New funding of nearly £5 million will help researchers understand and develop better blood tests to diagnose type 2 diabetes, making them more accurate for groups including ethnic minorities and the elderly.
Wellcome has granted a team at the University of Exeter and Queen Mary University of London £4.9 million for an eight year project to understand an individual’s blood sugar – or glucose – levels more accurately. The findings will make the diagnosis and monitoring of type 2 diabetes more precise, ensuring people who need it get the best possible care and treatment.
An estimated five million people live with diabetes in the UK alone, and people from south Asian and African-Caribbean backgrounds are disproportionately affected. Getting a prompt and accurate diagnosis is crucial to starting appropriate treatment. This helps avoid the risks of life-threatening complications associated with high levels of glucose in the blood.
In the UK and many parts of the world, the routine test to diagnose and monitor type 2 diabetes is a blood test called glycated haemoglobin, or HbA1c. The HbA1c test measures how much glucose is attached to haemoglobin, the oxygen-carrying protein in red blood cells. The level of HbA1c is affected by a person’s average blood glucose, and how long their red blood cells live before they are replaced by the body. However, there are many factors that affect the HbA1c level that are not related to blood glucose. These factors include anaemia, a person’s age or ethnicity, and genetic factors.
Professor Inês Barroso, of the University of Exeter, the project lead, said: “Our team’s work has shown that there are specific DNA changes which are particularly prominent in people of South Asian and African-Caribbean origin that affect the accuracy of HbA1c. This finding is important as it might mean that using the same level of HbA1c to detect diabetes for everyone could lead to some people from ethnic minorities being under-diagnosed. Other research suggests it might lead to over-diagnosis of diabetes in elderly people.”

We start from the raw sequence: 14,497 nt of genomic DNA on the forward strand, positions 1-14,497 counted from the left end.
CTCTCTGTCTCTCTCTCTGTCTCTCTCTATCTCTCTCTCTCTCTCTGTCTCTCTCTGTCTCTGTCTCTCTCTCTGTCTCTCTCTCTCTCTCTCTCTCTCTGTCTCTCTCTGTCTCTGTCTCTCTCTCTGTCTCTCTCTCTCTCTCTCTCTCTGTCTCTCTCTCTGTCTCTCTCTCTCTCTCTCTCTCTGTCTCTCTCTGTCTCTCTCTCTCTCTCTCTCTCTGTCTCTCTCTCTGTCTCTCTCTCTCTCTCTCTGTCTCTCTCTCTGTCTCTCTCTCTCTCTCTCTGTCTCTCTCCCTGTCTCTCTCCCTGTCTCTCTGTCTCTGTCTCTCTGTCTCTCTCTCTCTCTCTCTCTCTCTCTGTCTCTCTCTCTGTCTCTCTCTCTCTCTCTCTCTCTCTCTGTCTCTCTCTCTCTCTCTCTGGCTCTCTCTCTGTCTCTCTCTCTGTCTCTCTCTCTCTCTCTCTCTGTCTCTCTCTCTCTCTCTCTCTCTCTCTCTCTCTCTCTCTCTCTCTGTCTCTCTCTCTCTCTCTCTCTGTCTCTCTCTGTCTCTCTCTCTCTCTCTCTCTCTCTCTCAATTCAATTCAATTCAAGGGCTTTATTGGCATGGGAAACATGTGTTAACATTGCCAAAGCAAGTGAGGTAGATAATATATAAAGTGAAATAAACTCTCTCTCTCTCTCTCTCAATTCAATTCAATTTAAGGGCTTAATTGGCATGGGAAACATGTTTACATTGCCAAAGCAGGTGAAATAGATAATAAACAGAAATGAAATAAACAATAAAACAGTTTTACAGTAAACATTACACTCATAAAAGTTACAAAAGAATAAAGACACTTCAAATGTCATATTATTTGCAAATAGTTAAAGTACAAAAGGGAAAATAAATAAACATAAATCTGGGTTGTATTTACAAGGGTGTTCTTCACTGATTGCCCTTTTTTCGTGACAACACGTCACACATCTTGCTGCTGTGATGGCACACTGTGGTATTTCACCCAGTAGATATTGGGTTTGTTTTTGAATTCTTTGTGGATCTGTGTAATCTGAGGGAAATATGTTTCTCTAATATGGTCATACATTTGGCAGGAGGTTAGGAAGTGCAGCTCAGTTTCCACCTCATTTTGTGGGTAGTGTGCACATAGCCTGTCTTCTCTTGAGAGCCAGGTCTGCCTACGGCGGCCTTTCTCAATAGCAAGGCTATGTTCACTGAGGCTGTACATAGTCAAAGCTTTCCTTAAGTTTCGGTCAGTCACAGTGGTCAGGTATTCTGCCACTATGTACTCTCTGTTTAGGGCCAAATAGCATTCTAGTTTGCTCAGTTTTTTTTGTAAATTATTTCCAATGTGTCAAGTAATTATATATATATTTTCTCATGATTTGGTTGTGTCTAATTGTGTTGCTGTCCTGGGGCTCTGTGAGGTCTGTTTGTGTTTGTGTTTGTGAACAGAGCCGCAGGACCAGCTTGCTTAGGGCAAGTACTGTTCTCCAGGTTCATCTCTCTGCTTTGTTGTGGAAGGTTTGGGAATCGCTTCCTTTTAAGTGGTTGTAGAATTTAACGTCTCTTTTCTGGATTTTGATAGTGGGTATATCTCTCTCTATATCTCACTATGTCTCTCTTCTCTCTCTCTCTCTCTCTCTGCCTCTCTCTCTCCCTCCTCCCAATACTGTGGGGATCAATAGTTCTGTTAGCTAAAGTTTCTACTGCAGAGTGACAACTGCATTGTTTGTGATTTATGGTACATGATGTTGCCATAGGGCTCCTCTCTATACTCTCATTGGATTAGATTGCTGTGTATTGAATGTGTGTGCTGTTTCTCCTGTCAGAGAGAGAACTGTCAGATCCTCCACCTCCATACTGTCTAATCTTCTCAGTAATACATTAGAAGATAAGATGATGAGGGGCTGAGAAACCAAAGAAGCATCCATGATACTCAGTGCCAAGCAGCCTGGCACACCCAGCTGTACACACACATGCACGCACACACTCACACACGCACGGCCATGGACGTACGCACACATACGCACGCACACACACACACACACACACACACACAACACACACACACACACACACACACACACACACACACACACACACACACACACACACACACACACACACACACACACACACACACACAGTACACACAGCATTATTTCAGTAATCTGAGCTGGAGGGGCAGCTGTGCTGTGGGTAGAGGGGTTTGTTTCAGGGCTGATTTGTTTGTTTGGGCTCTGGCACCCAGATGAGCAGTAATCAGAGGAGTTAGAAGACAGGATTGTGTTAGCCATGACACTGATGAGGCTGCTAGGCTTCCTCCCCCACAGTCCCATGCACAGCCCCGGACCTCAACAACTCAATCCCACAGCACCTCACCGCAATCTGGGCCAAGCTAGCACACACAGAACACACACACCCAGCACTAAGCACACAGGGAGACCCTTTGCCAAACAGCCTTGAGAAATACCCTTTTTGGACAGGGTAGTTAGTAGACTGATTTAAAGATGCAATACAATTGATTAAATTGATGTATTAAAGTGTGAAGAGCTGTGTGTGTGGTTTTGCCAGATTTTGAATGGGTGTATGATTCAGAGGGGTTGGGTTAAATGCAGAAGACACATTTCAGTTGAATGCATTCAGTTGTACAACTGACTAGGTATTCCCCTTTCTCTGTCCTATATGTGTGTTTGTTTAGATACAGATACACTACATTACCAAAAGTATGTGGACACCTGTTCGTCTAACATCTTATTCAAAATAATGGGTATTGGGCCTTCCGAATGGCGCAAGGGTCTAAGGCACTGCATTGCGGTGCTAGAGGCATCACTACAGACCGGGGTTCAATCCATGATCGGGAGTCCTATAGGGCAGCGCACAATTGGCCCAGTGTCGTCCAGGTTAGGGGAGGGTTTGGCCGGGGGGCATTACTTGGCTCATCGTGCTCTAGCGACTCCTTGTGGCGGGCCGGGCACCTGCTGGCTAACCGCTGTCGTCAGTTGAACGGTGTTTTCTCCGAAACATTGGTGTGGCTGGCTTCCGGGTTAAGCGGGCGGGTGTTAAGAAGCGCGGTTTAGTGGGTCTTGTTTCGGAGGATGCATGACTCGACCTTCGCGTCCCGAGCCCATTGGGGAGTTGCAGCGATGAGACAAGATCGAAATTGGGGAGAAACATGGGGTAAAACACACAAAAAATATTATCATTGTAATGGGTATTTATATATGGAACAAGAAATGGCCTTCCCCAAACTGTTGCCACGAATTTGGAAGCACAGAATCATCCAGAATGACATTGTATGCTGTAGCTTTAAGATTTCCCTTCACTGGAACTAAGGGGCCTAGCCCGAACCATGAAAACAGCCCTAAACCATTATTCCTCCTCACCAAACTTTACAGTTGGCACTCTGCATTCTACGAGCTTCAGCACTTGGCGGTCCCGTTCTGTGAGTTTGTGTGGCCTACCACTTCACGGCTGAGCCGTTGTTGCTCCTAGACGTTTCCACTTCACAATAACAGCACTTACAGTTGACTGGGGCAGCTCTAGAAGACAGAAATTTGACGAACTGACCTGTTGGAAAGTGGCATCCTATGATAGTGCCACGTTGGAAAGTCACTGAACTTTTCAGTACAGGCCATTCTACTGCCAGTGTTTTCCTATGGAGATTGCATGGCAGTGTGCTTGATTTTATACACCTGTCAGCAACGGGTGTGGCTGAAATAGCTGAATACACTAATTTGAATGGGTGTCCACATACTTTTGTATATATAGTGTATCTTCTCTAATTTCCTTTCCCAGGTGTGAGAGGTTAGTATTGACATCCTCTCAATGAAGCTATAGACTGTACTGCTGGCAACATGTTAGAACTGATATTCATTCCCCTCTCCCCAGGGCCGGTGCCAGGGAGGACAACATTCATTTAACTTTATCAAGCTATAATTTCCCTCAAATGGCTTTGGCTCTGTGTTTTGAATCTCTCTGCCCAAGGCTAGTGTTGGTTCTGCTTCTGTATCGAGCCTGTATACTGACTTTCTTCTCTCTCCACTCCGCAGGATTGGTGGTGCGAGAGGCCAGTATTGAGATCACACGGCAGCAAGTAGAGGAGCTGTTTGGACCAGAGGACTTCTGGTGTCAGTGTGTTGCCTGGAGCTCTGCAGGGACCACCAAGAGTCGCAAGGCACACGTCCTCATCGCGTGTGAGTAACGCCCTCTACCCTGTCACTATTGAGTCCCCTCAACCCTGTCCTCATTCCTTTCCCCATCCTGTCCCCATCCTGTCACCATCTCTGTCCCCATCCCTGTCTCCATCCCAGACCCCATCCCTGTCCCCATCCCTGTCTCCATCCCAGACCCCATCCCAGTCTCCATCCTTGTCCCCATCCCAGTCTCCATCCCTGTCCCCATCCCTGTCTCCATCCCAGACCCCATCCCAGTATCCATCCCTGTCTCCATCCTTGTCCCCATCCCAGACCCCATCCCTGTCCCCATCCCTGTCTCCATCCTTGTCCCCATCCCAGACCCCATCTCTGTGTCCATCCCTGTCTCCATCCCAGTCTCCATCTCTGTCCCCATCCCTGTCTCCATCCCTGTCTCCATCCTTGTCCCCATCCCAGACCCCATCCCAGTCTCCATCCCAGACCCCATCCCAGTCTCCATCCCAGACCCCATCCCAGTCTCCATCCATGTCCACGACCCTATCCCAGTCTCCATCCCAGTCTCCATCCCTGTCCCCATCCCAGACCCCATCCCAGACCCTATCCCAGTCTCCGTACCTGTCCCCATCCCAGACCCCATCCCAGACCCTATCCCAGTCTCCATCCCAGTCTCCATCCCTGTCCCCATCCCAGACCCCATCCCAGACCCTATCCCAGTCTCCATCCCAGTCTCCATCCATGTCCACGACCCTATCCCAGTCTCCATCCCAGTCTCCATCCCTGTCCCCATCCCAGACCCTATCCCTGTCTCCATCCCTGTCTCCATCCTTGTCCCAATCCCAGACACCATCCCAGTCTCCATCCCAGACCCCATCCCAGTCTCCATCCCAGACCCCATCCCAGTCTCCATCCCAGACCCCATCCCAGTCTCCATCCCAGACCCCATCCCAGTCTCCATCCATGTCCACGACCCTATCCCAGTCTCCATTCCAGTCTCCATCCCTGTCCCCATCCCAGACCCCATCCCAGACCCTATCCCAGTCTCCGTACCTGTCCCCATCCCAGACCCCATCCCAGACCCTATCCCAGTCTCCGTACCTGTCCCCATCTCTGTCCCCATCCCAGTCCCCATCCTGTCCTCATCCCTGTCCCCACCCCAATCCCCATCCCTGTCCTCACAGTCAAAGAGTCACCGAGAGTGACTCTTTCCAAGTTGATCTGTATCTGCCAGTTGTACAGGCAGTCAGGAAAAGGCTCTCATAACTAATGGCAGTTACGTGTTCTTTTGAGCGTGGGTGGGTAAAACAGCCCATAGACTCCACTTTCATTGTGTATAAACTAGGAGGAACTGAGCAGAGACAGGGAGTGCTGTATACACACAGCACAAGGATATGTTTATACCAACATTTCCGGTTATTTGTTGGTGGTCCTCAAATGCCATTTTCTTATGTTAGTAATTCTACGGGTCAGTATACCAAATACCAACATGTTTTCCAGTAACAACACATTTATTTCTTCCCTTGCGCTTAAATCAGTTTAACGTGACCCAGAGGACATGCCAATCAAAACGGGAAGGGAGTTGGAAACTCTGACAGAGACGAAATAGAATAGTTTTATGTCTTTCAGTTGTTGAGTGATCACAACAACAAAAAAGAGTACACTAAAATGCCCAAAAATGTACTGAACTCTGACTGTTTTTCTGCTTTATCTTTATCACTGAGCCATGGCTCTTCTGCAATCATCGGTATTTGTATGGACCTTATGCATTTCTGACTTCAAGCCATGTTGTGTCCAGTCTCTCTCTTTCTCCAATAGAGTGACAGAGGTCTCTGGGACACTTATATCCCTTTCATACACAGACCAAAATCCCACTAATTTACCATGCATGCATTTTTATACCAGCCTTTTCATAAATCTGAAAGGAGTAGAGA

Professor Sarah Finer, lead from Queen Mary University of London, said: “Our research will help understand how many people are affected by these inaccuracies and make the diagnosis and monitoring of diabetes more reliable. This is crucial for the delivery of high quality clinical care of all people at risk of, and living with, type 2 diabetes.”
The team will invite participants of different age, sex and ethnicity to the study so they can understand how individual characteristics and genetic factors may alter HbA1c. They will also work in partnership with Genes & Health, and leverage studies such as the UK Biobank and the NIHR Bioresource, to build a large study that represents the diversity of the UK population.
Dr Veline L’Esperance, a GP and primary care lead for the project, said: “This project recognises the urgent need to improve health across the UK population, and in ethnic minority groups who are underrepresented in research. Our work will engage diverse communities in the UK to ensure our scientific discoveries can bring equitable health benefits to all.”